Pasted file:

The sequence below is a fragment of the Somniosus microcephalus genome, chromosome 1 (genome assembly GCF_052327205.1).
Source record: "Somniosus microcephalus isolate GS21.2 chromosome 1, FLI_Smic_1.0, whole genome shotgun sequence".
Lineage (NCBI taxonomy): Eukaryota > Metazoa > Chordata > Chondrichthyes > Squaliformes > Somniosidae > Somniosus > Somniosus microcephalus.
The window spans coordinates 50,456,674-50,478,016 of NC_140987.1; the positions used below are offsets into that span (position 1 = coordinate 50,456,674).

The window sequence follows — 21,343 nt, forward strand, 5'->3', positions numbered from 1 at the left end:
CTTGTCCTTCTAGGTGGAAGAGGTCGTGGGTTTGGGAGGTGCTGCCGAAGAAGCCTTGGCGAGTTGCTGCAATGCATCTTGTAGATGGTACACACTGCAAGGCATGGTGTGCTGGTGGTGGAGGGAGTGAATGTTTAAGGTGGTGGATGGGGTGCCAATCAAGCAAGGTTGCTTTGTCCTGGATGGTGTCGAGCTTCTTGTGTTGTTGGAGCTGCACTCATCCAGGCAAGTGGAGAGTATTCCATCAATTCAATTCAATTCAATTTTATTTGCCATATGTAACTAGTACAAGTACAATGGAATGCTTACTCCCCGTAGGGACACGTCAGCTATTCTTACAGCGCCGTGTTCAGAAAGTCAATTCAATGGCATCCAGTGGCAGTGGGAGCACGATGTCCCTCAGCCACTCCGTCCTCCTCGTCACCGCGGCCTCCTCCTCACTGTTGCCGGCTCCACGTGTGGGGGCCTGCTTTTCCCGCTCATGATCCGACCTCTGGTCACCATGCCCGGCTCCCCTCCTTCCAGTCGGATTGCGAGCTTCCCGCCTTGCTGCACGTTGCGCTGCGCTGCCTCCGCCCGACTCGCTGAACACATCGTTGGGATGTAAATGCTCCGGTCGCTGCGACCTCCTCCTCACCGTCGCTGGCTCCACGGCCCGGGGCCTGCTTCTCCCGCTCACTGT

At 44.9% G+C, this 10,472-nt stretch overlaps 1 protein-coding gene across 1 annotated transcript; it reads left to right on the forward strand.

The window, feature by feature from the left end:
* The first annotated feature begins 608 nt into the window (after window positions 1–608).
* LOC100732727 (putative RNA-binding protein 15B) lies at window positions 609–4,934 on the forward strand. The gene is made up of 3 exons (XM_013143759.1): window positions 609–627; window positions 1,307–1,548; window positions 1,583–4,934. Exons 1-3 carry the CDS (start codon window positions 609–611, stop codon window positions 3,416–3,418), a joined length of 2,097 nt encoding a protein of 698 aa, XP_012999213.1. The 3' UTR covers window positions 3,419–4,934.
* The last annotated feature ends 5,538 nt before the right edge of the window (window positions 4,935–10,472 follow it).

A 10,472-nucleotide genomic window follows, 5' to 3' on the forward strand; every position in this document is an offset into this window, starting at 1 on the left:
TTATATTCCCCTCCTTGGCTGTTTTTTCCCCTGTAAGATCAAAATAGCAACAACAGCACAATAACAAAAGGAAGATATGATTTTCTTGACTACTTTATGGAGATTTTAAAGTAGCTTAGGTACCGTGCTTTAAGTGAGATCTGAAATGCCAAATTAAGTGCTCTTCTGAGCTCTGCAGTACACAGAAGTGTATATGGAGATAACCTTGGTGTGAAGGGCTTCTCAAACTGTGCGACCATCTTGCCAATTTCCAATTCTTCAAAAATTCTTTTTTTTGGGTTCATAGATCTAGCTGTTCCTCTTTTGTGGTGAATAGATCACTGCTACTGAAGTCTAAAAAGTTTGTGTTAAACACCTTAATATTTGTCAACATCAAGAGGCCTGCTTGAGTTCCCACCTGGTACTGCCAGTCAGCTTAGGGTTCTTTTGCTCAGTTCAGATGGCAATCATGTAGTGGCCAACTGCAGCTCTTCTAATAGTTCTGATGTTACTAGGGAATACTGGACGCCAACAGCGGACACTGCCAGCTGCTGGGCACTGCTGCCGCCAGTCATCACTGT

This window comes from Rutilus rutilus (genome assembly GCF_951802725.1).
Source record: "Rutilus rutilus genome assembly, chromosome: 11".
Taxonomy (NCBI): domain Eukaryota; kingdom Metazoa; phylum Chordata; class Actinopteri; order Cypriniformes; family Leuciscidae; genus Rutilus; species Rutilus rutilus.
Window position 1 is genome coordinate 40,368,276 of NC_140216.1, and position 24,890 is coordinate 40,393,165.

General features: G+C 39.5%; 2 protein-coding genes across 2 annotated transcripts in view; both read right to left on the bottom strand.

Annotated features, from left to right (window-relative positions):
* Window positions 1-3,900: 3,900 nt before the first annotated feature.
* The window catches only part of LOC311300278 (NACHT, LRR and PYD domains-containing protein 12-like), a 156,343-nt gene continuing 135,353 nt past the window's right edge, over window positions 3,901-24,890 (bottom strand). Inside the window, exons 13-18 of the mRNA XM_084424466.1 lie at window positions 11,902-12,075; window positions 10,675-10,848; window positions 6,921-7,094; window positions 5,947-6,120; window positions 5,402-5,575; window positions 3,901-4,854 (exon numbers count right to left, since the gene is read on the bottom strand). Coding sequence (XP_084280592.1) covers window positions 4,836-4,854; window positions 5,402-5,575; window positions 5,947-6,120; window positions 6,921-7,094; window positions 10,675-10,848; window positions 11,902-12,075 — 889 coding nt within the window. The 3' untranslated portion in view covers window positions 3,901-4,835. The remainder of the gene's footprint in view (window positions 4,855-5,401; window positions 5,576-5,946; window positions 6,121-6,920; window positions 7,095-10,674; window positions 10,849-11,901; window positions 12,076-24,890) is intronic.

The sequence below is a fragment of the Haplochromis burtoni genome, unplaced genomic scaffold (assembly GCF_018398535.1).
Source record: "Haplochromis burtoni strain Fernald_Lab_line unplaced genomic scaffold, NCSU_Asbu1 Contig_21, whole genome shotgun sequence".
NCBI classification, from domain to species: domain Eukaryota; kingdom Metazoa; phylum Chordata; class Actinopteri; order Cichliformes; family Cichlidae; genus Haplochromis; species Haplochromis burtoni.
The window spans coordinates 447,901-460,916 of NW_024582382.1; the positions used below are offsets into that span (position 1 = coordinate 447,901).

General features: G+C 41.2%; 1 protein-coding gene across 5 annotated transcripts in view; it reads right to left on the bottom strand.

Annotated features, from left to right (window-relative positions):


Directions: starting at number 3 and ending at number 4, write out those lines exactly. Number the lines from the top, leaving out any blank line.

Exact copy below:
Lineage (NCBI taxonomy): Eukaryota > Metazoa > Chordata > Chondrichthyes > Squaliformes > Somniosidae > Somniosus > Somniosus microcephalus.
The window spans coordinates 50,456,674-50,478,016 of NC_140987.1; the positions used below are offsets into that span (position 1 = coordinate 50,456,674).